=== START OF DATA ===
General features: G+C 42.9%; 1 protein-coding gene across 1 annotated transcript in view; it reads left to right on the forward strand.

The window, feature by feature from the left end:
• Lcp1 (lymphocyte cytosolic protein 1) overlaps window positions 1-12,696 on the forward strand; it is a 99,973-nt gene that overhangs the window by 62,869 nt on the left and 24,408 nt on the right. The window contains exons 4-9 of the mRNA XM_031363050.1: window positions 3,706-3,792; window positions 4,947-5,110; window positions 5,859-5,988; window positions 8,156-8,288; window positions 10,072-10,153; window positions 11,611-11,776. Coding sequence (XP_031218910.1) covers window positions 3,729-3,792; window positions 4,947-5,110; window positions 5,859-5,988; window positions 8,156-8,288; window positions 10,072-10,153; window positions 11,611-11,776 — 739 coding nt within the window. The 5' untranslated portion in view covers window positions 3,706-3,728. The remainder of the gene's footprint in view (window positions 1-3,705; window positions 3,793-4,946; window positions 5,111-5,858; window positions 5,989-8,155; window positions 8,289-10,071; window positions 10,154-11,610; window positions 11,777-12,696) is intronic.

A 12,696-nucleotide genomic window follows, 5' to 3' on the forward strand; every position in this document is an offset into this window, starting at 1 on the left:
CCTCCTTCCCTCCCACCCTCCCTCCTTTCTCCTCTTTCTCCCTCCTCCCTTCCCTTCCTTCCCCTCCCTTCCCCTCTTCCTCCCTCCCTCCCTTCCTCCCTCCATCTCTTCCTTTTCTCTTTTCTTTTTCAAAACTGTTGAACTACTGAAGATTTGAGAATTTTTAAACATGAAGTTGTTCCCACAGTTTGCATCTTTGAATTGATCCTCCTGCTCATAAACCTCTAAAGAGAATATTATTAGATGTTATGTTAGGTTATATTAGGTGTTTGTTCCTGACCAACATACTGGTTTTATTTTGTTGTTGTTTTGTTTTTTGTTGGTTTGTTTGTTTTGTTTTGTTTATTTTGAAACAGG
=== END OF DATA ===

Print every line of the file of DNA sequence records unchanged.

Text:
General features: G+C 42.9%; 1 protein-coding gene across 1 annotated transcript in view; it reads left to right on the forward strand.

The window, feature by feature from the left end:
• Lcp1 (lymphocyte cytosolic protein 1) overlaps window positions 1-12,696 on the forward strand; it is a 99,973-nt gene that overhangs the window by 62,869 nt on the left and 24,408 nt on the right. The window contains exons 4-9 of the mRNA XM_031363050.1: window positions 3,706-3,792; window positions 4,947-5,110; window positions 5,859-5,988; window positions 8,156-8,288; window positions 10,072-10,153; window positions 11,611-11,776. Coding sequence (XP_031218910.1) covers window positions 3,729-3,792; window positions 4,947-5,110; window positions 5,859-5,988; window positions 8,156-8,288; window positions 10,072-10,153; window positions 11,611-11,776 — 739 coding nt within the window. The 5' untranslated portion in view covers window positions 3,706-3,728. The remainder of the gene's footprint in view (window positions 1-3,705; window positions 3,793-4,946; window positions 5,111-5,858; window positions 5,989-8,155; window positions 8,289-10,071; window positions 10,154-11,610; window positions 11,777-12,696) is intronic.

A 12,696-nucleotide genomic window follows, 5' to 3' on the forward strand; every position in this document is an offset into this window, starting at 1 on the left:
CCTCCTTCCCTCCCACCCTCCCTCCTTTCTCCTCTTTCTCCCTCCTCCCTTCCCTTCCTTCCCCTCCCTTCCCCTCTTCCTCCCTCCCTCCCTTCCTCCCTCCATCTCTTCCTTTTCTCTTTTCTTTTTCAAAACTGTTGAACTACTGAAGATTTGAGAATTTTTAAACATGAAGTTGTTCCCACAGTTTGCATCTTTGAATTGATCCTCCTGCTCATAAACCTCTAAAGAGAATATTATTAGATGTTATGTTAGGTTATATTAGGTGTTTGTTCCTGACCAACATACTGGTTTTATTTTGTTGTTGTTTTGTTTTTTGTTGGTTTGTTTGTTTTGTTTTGTTTATTTTGAAACAGG